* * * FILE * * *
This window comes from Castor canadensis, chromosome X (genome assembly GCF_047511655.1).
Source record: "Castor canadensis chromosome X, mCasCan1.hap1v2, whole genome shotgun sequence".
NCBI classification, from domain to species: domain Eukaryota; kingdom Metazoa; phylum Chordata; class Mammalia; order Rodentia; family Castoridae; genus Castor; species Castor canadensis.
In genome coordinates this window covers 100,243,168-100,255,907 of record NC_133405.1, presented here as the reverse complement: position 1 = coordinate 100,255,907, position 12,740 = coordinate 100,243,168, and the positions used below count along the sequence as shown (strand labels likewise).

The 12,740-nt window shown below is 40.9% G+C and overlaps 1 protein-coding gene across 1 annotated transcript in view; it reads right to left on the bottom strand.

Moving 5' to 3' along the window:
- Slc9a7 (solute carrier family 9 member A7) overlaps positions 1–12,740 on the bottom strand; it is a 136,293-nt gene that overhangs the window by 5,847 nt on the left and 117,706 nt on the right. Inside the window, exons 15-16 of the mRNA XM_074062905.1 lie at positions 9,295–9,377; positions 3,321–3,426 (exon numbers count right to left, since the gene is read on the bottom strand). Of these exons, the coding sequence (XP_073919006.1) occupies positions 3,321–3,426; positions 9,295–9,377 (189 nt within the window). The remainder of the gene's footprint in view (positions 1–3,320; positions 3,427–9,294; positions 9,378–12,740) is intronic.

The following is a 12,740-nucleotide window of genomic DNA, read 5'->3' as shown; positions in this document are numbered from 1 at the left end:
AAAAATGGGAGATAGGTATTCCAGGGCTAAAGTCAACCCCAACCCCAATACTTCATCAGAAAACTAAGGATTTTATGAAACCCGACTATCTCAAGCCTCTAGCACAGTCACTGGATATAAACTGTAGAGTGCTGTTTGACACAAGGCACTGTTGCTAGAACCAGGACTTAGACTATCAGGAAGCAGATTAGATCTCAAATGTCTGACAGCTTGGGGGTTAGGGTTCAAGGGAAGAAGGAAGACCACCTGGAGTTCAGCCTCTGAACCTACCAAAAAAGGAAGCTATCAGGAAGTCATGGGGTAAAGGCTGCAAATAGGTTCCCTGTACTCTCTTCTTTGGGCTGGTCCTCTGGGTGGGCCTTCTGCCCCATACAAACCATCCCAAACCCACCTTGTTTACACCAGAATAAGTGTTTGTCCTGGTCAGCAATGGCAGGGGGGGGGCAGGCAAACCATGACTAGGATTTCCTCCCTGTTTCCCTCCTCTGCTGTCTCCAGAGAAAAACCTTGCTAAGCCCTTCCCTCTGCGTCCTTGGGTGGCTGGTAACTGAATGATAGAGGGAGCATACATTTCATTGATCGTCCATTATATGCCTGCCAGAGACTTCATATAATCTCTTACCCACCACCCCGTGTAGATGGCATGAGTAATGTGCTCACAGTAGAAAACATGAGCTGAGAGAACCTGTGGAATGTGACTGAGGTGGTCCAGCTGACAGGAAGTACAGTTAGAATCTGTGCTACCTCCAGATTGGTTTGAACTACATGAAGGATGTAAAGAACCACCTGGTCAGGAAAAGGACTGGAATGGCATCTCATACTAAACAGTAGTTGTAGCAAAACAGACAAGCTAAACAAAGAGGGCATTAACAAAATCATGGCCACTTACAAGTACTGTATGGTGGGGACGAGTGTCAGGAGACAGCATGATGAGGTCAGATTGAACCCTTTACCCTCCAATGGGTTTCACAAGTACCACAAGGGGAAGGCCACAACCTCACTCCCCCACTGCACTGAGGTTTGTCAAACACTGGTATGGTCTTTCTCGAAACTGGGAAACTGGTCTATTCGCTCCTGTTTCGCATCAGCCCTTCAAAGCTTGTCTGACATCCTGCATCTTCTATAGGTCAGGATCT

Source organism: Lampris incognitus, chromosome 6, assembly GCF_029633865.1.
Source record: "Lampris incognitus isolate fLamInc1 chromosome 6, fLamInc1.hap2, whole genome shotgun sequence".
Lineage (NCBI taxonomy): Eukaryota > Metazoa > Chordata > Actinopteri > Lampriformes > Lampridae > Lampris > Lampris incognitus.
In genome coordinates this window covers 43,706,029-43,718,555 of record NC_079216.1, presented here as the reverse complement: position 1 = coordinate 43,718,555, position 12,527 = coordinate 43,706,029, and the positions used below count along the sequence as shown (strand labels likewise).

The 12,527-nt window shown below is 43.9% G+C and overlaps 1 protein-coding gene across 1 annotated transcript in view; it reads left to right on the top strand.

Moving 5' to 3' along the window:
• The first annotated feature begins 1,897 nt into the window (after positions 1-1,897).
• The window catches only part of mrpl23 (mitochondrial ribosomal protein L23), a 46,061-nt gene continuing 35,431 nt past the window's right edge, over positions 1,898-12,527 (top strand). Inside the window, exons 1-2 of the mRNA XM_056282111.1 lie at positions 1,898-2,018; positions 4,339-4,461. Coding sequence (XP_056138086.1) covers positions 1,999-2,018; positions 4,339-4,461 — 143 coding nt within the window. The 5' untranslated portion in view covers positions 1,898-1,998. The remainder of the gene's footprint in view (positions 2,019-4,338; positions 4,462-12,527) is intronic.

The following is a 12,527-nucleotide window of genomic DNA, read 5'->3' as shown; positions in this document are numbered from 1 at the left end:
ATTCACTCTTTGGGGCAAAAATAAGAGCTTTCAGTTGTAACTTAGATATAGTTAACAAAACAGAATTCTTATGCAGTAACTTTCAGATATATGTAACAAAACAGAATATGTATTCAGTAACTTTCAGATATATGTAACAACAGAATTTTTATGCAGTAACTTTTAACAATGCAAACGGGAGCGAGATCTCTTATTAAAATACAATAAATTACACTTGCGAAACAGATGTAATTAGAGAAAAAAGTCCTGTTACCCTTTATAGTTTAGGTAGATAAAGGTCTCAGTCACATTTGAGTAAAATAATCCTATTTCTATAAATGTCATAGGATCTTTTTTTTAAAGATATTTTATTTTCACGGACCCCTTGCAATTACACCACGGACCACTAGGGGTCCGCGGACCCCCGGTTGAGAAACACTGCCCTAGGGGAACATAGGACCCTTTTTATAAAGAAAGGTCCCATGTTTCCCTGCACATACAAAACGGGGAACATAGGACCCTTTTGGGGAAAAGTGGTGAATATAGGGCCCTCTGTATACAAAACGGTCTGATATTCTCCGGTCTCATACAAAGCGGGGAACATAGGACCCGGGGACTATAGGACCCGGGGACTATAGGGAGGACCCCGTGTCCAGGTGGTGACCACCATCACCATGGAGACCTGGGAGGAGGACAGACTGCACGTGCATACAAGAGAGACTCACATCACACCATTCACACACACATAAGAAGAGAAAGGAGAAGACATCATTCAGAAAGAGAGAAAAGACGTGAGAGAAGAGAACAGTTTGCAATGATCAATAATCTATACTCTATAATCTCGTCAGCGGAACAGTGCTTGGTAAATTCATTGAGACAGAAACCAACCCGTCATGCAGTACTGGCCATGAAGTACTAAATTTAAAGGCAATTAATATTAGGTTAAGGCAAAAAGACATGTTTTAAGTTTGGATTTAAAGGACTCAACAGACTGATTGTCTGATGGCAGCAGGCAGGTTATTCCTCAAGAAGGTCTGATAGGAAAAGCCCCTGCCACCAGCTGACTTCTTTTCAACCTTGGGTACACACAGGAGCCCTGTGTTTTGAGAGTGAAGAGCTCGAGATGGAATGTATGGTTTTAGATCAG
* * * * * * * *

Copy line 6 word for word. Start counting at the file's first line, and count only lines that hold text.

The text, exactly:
Moving 5' to 3' along the window: